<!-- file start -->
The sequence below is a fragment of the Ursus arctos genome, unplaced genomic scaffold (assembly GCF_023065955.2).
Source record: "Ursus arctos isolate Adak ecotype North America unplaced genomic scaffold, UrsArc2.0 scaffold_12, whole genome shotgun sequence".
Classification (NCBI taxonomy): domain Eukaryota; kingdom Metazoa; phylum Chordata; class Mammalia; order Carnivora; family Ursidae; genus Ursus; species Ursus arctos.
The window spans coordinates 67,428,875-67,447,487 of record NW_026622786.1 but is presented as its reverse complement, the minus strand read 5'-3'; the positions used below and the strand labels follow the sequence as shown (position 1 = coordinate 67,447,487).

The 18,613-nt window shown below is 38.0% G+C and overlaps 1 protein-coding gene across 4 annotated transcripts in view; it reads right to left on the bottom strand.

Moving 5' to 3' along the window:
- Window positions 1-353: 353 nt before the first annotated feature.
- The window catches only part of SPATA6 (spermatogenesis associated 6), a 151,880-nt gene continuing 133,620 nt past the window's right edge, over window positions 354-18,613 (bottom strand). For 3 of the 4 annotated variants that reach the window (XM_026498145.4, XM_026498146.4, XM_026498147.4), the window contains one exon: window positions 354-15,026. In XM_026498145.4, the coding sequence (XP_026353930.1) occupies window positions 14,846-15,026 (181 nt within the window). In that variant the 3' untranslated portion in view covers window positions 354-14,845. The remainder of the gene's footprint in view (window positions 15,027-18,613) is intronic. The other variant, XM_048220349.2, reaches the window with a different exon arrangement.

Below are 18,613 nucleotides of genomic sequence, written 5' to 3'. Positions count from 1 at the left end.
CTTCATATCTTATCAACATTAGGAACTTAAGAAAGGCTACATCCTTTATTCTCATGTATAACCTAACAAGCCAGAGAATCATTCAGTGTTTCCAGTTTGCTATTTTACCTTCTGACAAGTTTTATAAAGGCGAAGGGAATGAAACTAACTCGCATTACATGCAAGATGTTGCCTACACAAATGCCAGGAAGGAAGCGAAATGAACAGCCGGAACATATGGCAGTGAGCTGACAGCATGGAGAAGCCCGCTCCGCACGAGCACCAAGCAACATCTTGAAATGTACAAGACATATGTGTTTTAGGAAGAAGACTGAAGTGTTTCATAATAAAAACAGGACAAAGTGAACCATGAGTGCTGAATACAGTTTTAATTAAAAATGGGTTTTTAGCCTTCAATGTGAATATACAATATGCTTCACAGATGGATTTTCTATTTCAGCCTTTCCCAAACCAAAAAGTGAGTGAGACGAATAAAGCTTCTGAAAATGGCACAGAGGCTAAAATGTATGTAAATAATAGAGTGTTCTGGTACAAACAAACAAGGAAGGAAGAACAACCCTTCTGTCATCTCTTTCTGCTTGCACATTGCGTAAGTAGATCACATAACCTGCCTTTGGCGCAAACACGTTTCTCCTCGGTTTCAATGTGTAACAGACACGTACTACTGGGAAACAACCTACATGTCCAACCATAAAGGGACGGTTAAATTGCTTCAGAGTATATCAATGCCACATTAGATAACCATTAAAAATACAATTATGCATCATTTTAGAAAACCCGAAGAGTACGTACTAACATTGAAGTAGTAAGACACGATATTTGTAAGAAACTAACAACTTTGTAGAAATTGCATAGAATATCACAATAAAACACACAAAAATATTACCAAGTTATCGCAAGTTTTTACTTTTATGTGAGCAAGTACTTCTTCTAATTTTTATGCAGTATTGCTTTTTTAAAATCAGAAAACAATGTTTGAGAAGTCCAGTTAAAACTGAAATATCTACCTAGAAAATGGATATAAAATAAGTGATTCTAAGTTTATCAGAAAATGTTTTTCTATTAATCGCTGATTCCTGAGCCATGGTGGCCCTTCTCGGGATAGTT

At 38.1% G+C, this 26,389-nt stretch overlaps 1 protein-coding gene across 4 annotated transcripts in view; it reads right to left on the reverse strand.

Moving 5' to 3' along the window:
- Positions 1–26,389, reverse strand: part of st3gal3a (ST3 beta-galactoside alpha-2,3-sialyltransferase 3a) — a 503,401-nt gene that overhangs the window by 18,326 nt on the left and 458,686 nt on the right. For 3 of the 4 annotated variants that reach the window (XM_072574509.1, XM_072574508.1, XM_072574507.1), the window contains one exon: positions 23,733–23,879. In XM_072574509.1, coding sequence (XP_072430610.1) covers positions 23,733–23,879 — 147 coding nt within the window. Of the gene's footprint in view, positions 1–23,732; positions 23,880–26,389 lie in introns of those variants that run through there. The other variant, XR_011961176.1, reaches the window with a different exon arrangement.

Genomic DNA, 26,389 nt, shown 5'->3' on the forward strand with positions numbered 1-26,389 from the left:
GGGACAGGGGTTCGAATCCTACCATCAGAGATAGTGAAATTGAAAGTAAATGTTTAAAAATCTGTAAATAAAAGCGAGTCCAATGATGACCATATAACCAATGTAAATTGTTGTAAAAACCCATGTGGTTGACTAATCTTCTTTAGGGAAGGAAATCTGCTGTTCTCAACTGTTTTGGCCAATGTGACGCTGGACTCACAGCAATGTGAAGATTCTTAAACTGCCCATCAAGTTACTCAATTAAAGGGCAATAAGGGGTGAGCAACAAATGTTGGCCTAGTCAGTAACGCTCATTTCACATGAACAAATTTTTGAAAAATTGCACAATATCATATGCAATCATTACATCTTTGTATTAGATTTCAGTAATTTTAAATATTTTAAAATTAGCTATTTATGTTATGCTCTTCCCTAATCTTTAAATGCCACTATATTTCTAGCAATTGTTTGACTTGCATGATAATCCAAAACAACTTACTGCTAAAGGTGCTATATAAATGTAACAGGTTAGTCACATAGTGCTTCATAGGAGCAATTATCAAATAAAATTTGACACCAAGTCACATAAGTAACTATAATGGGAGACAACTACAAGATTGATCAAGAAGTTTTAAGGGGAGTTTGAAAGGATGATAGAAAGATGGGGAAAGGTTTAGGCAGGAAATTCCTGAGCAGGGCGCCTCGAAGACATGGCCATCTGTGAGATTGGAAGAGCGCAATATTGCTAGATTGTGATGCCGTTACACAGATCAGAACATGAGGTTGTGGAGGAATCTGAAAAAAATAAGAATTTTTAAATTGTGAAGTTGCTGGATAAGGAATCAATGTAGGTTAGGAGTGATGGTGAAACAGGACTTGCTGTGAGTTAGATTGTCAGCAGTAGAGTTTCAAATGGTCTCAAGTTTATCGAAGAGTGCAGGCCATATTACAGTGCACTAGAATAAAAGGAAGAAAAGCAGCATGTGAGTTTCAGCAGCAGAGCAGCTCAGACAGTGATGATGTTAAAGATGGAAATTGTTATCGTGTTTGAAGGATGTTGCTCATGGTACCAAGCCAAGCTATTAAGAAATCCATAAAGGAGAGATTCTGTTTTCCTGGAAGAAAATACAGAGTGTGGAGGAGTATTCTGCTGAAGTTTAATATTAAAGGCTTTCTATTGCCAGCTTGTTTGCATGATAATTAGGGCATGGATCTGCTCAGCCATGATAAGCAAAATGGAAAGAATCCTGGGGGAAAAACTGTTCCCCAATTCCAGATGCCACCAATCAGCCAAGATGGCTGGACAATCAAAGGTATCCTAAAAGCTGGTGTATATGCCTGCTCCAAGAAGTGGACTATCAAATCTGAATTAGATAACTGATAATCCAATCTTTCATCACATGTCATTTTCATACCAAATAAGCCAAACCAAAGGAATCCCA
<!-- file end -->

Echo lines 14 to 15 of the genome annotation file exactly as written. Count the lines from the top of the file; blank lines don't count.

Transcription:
Genomic DNA, 26,389 nt, shown 5'->3' on the forward strand with positions numbered 1-26,389 from the left:
GGGACAGGGGTTCGAATCCTACCATCAGAGATAGTGAAATTGAAAGTAAATGTTTAAAAATCTGTAAATAAAAGCGAGTCCAATGATGACCATATAACCAATGTAAATTGTTGTAAAAACCCATGTGGTTGACTAATCTTCTTTAGGGAAGGAAATCTGCTGTTCTCAACTGTTTTGGCCAATGTGACGCTGGACTCACAGCAATGTGAAGATTCTTAAACTGCCCATCAAGTTACTCAATTAAAGGGCAATAAGGGGTGAGCAACAAATGTTGGCCTAGTCAGTAACGCTCATTTCACATGAACAAATTTTTGAAAAATTGCACAATATCATATGCAATCATTACATCTTTGTATTAGATTTCAGTAATTTTAAATATTTTAAAATTAGCTATTTATGTTATGCTCTTCCCTAATCTTTAAATGCCACTATATTTCTAGCAATTGTTTGACTTGCATGATAATCCAAAACAACTTACTGCTAAAGGTGCTATATAAATGTAACAGGTTAGTCACATAGTGCTTCATAGGAGCAATTATCAAATAAAATTTGACACCAAGTCACATAAGTAACTATAATGGGAGACAACTACAAGATTGATCAAGAAGTTTTAAGGGGAGTTTGAAAGGATGATAGAAAGATGGGGAAAGGTTTAGGCAGGAAATTCCTGAGCAGGGCGCCTCGAAGACATGGCCATCTGTGAGATTGGAAGAGCGCAATATTGCTAGATTGTGATGCCGTTACACAGATCAGAACATGAGGTTGTGGAGGAATCTGAAAAAAATAAGAATTTTTAAATTGTGAAGTTGCTGGATAAGGAATCAATGTAGGTTAGGAGTGATGGTGAAACAGGACTTGCTGTGAGTTAGATTGTCAGCAGTAGAGTTTCAAATGGTCTCAAGTTTATCGAAGAGTGCAGGCCATATTACAGTGCACTAGAATAAAAGGAAGAAAAGCAGCATGTGAGTTTCAGCAGCAGAGCAGCTCAGACAGTGATGATGTTAAAGATGGAAATTGTTATCGTGTTTGAAGGATGTTGCTCATGGTACCAAGCCAAGCTATTAAGAAATCCATAAAGGAGAGATTCTGTTTTCCTGGAAGAAAATACAGAGTGTGGAGGAGTATTCTGCTGAAGTTTAATATTAAAGGCTTTCTATTGCCAGCTTGTTTGCATGATAATTAGGGCATGGATCTGCTCAGCCATGATAAGCAAAATGGAAAGAATCCTGGGGGAAAAACTGTTCCCCAATTCCAGATGCCACCAATCAGCCAAGATGGCTGGACAATCAAAGGTATCCTAAAAGCTGGTGTATATGCCTGCTCCAAGAAGTGGACTATCAAATCTGAATTAGATAACTGATAATCCAATCTTTCATCACATGTCATTTTCATACCAAATAAGCCAAACCAAAGGAATCCCA